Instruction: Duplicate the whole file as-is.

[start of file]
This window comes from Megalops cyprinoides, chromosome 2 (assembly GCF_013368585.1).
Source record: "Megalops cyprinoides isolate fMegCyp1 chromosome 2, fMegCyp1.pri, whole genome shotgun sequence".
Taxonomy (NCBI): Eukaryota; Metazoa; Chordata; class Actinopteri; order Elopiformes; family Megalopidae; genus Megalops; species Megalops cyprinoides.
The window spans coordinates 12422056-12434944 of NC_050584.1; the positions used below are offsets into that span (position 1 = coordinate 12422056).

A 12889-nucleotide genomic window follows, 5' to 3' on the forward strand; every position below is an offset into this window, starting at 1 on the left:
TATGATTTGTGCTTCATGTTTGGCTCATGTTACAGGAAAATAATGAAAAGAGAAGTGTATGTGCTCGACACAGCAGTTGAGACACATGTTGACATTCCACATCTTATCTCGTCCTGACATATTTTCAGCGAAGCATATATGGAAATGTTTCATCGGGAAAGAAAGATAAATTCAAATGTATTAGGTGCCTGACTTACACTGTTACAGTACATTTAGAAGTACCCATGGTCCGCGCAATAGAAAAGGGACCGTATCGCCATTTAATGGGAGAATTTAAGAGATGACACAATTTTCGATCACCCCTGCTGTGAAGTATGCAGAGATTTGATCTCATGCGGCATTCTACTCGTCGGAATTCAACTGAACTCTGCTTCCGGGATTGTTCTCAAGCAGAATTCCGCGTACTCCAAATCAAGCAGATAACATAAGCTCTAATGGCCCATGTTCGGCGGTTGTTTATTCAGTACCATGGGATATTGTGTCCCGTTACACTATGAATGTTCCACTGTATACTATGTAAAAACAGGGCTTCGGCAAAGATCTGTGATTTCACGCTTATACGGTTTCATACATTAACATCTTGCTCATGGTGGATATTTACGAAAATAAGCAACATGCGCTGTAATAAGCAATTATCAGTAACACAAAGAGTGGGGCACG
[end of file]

This window comes from Megalops cyprinoides, chromosome 2 (assembly GCF_013368585.1).
Source record: "Megalops cyprinoides isolate fMegCyp1 chromosome 2, fMegCyp1.pri, whole genome shotgun sequence".
Taxonomy (NCBI): Eukaryota; Metazoa; Chordata; class Actinopteri; order Elopiformes; family Megalopidae; genus Megalops; species Megalops cyprinoides.
The window spans coordinates 12422056-12434944 of NC_050584.1; the positions used below are offsets into that span (position 1 = coordinate 12422056).

A 12889-nucleotide genomic window follows, 5' to 3' on the forward strand; every position below is an offset into this window, starting at 1 on the left:
TATGATTTGTGCTTCATGTTTGGCTCATGTTACAGGAAAATAATGAAAAGAGAAGTGTATGTGCTCGACACAGCAGTTGAGACACATGTTGACATTCCACATCTTATCTCGTCCTGACATATTTTCAGCGAAGCATATATGGAAATGTTTCATCGGGAAAGAAAGATAAATTCAAATGTATTAGGTGCCTGACTTACACTGTTACAGTACATTTAGAAGTACCCATGGTCCGCGCAATAGAAAAGGGACCGTATCGCCATTTAATGGGAGAATTTAAGAGATGACACAATTTTCGATCACCCCTGCTGTGAAGTATGCAGAGATTTGATCTCATGCGGCATTCTACTCGTCGGAATTCAACTGAACTCTGCTTCCGGGATTGTTCTCAAGCAGAATTCCGCGTACTCCAAATCAAGCAGATAACATAAGCTCTAATGGCCCATGTTCGGCGGTTGTTTATTCAGTACCATGGGATATTGTGTCCCGTTACACTATGAATGTTCCACTGTATACTATGTAAAAACAGGGCTTCGGCAAAGATCTGTGATTTCACGCTTATACGGTTTCATACATTAACATCTTGCTCATGGTGGATATTTACGAAAATAAGCAACATGCGCTGTAATAAGCAATTATCAGTAACACAAAGAGTGGGGCACG